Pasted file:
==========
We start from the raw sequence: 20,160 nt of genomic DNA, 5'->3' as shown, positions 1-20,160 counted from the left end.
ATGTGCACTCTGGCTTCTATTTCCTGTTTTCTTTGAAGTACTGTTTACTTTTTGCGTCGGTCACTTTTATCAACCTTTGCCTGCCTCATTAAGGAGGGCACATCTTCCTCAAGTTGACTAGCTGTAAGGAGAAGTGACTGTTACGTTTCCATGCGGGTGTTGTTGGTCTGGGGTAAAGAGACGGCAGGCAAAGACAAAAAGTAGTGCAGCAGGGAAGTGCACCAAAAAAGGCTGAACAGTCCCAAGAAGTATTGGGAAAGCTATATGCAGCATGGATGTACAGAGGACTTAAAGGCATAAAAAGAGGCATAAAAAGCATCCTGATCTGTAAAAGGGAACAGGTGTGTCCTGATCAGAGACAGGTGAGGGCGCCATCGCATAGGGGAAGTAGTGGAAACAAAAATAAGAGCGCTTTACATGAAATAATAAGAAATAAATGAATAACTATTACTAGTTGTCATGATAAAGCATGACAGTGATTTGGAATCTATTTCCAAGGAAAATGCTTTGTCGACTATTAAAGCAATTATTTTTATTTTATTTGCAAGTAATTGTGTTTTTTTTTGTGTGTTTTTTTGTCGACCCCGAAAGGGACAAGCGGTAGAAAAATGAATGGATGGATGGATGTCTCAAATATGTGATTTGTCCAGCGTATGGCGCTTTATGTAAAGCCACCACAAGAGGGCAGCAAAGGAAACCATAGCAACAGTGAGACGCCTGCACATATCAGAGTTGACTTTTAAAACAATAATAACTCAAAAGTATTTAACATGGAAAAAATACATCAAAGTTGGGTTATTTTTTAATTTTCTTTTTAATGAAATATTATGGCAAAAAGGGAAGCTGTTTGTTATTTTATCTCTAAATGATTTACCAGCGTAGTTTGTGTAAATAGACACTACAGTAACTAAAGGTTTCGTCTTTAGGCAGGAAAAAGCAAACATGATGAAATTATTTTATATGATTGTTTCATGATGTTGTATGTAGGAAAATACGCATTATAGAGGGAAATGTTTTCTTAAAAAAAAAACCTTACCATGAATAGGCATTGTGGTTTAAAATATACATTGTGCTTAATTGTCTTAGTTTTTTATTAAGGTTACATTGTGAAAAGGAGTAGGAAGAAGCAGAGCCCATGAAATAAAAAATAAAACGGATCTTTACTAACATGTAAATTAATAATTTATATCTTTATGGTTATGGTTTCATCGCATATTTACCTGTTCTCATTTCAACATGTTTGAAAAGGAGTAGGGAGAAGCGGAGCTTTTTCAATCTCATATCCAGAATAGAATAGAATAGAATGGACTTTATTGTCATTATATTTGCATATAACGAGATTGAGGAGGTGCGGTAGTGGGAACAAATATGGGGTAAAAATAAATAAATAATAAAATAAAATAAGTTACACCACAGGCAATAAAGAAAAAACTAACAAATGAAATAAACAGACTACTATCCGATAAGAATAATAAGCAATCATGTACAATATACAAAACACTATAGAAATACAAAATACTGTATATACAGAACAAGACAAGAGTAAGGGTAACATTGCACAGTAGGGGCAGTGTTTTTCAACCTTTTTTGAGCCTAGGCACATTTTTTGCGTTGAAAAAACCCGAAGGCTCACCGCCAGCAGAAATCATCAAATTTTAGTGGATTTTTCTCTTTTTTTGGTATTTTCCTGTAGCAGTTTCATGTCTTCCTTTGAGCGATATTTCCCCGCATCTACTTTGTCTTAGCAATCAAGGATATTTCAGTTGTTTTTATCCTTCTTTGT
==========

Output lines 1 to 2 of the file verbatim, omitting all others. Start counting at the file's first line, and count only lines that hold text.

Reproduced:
We start from the raw sequence: 20,160 nt of genomic DNA, 5'->3' as shown, positions 1-20,160 counted from the left end.
ATGTGCACTCTGGCTTCTATTTCCTGTTTTCTTTGAAGTACTGTTTACTTTTTGCGTCGGTCACTTTTATCAACCTTTGCCTGCCTCATTAAGGAGGGCACATCTTCCTCAAGTTGACTAGCTGTAAGGAGAAGTGACTGTTACGTTTCCATGCGGGTGTTGTTGGTCTGGGGTAAAGAGACGGCAGGCAAAGACAAAAAGTAGTGCAGCAGGGAAGTGCACCAAAAAAGGCTGAACAGTCCCAAGAAGTATTGGGAAAGCTATATGCAGCATGGATGTACAGAGGACTTAAAGGCATAAAAAGAGGCATAAAAAGCATCCTGATCTGTAAAAGGGAACAGGTGTGTCCTGATCAGAGACAGGTGAGGGCGCCATCGCATAGGGGAAGTAGTGGAAACAAAAATAAGAGCGCTTTACATGAAATAATAAGAAATAAATGAATAACTATTACTAGTTGTCATGATAAAGCATGACAGTGATTTGGAATCTATTTCCAAGGAAAATGCTTTGTCGACTATTAAAGCAATTATTTTTATTTTATTTGCAAGTAATTGTGTTTTTTTTTGTGTGTTTTTTTGTCGACCCCGAAAGGGACAAGCGGTAGAAAAATGAATGGATGGATGGATGTCTCAAATATGTGATTTGTCCAGCGTATGGCGCTTTATGTAAAGCCACCACAAGAGGGCAGCAAAGGAAACCATAGCAACAGTGAGACGCCTGCACATATCAGAGTTGACTTTTAAAACAATAATAACTCAAAAGTATTTAACATGGAAAAAATACATCAAAGTTGGGTTATTTTTTAATTTTCTTTTTAATGAAATATTATGGCAAAAAGGGAAGCTGTTTGTTATTTTATCTCTAAATGATTTACCAGCGTAGTTTGTGTAAATAGACACTACAGTAACTAAAGGTTTCGTCTTTAGGCAGGAAAAAGCAAACATGATGAAATTATTTTATATGATTGTTTCATGATGTTGTATGTAGGAAAATACGCATTATAGAGGGAAATGTTTTCTTAAAAAAAAAACCTTACCATGAATAGGCATTGTGGTTTAAAATATACATTGTGCTTAATTGTCTTAGTTTTTTATTAAGGTTACATTGTGAAAAGGAGTAGGAAGAAGCAGAGCCCATGAAATAAAAAATAAAACGGATCTTTACTAACATGTAAATTAATAATTTATATCTTTATGGTTATGGTTTCATCGCATATTTACCTGTTCTCATTTCAACATGTTTGAAAAGGAGTAGGGAGAAGCGGAGCTTTTTCAATCTCATATCCAGAATAGAATAGAATAGAATGGACTTTATTGTCATTATATTTGCATATAACGAGATTGAGGAGGTGCGGTAGTGGGAACAAATATGGGGTAAAAATAAATAAATAATAAAATAAAATAAGTTACACCACAGGCAATAAAGAAAAAACTAACAAATGAAATAAACAGACTACTATCCGATAAGAATAATAAGCAATCATGTACAATATACAAAACACTATAGAAATACAAAATACTGTATATACAGAACAAGACAAGAGTAAGGGTAACATTGCACAGTAGGGGCAGTGTTTTTCAACCTTTTTTGAGCCTAGGCACATTTTTTGCGTTGAAAAAACCCGAAGGCTCACCGCCAGCAGAAATCATCAAATTTTAGTGGATTTTTCTCTTTTTTTGGTATTTTCCTGTAGCAGTTTCATGTCTTCCTTTGAGCGATATTTCCCCGCATCTACTTTGTCTTAGCAATCAAGGATATTTCAGTTGTTTTTATCCTTCTTTGT